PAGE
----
Why I want official Android support for the Raspberry Pi
When I purchased my first Raspberry Pi, I assumed the Android development community had already pounced on the famed $35 computer, that they had taken the affordable hardware under their wing and turned it into the ultimate dev kit for Android.
I wasn’t entirely wrong. You can easily find references to Android on the official Raspberry Pi Foundation blog and Raspberry Pi threads in Android development forums, and there’s even a Wiki page for Razdroid, a volunteer project to try and get Android running smoothly on the project board. And installing Android on a Raspberry Pi is as simple as downloading the proper image, flashing it to a microSD card and popping that card into the slot on the Raspberry Pi.
The problem is, in its current state, Android on the Raspberry Pi is practically unusable. It lacks hardware acceleration, which is necessary for a proper Android port. Without it, video will stutter and UI elements will lag horrendously. And without the source code which, at this point, doesn’t exist, the Razdroid efforts are hitting brick walls with major bugs such as totally broken user interfaces.
While a version of Android can be found in the forum, it is not stable enough for everyday use. There are no plans to continue working on it, as Android does not provide any enhancement to educational purposes that are not already fulfilled more readily with existing software – we see it as a platform for consumption, not creation.
Official support on the way?
You may have heard of a discovery made earlier this week in which a reference to the Raspberry Pi was found in the Android Open Source Project repository, where Google uploads all the source code for its officially supported devices. The directory is currently empty, but many jumped to the conclusion that Google will officially be supporting the $35 computer at some point in the future.
A retweet from the official Raspberry Pi Twitter account seems to confirm suspicions, stating they’re “excited to see where this goes.”
Even so, it’s certainly not a done deal. Google hasn’t officially commented on why Raspberry Pi has been added to the AOSP repository, which could mean a number of things. Google could be taking a page from Microsoft’s book and creating a lightweight version of Android specifically for IoT development purposes; it could be adding Android TV support for a cheap, DIY streaming device; or we could eventually see a fully functioning version of Android with hardware acceleration.
Only time will tell.
Why it needs to happen
Regardless of why the Raspberry Pi now has its own device tree in AOSP, there are a number of reasons why I want my Raspberry Pi to run on Android and why official Android support for Raspberry Pi needs to happen.
Official streaming apps
For starters, many people already use Plex, Kodi or OpenELEC to turn their Raspberry Pis into media servers. With full Android support, you could take it one step further by keeping Kodi or Plex while adding all your favorite streaming apps, such as Netflix, Hulu, HBO Now and any others available in the Google Play Store.
Think of it as a Nexus Player for half the price, or a more powerful and fully featured Chromecast for the same price. You could watch or stream practically anything from one device.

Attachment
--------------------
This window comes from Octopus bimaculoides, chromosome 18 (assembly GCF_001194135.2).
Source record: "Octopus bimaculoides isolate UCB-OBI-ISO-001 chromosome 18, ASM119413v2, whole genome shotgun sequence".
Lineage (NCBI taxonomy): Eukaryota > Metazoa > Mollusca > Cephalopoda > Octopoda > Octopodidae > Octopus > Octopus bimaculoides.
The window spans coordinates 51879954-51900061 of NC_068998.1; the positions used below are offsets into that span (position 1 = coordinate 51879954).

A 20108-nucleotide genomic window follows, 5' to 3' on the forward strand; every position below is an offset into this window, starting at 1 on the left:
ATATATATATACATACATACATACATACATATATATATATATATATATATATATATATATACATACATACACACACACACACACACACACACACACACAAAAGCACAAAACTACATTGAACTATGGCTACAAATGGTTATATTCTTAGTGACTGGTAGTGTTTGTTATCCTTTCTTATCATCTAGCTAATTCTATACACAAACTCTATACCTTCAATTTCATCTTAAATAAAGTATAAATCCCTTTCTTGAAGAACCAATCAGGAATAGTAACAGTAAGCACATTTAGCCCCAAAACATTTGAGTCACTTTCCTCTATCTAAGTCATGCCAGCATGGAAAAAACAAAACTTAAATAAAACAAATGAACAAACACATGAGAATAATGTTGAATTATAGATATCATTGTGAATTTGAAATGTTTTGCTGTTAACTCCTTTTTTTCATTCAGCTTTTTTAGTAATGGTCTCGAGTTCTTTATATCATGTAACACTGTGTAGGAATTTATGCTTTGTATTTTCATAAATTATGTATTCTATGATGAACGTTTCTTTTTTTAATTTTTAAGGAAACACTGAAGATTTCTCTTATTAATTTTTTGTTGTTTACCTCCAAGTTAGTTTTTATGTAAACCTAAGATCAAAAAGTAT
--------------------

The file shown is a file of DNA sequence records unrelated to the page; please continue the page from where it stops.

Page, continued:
With Android, you could still set up your Raspberry Pi with your favorite game emulators. RetroArch is the emulator platform most Raspberry Pi retro gaming distributions, such as Lakka or RetroPie, are built on.
RetroArch is available for Android as a download from the Google Play Store, meaning all you need to do to have both a media server and retro gaming setup on your Raspberry Pi is to install two separate applications.
Android for IoT
Most smart home devices and applications are already built for Android, so rather than having to code simple tasks from scratch, you can install the official applications directly on the Raspberry Pi. You can install IFTTT and use the Android Device channel, set up smart home routines from Yonomi or get even more elaborate with Tasker (video).
While this doesn’t necessarily increase the possibilities of what can be done with the Raspberry Pi and the smart home, it would definitely make it easier to get started, which is one of the primary objectives of the Raspberry Pi to begin with.
Better touch support
You can currently purchase a touchscreen for your Raspberry Pi and have it up and running with relative ease. However, it’s like stepping back into the early 2000s, most Linux distributions for the Raspberry Pi aren’t built with touch input in mind (think Windows Mobile PDA circa 2004).
Android is a mobile OS, meaning it’s very finger- and touchscreen-friendly by design.
This does mean that if you were to use a Pi as a living-room PC from the television, the user experience may suffer a bit. However, having official Android support would most likely also bring along Remix OS support, a fork of Android which enables true multitasking, a more desktop-friendly environment and everything else you’ve come to expect from Android.
To be fair, the Raspberry Pi Foundation is right. Android is more for consuming than creating. And having Android on a Raspberry Pi definitely isn’t the coolest thing you can do with the project board. But it’s also difficult to deny that an Android-powered all-in-one media streamer, retro gaming setup and smart home controller for as little as $35 is pretty enticing.
The most ambitious Raspberry Pi projects…
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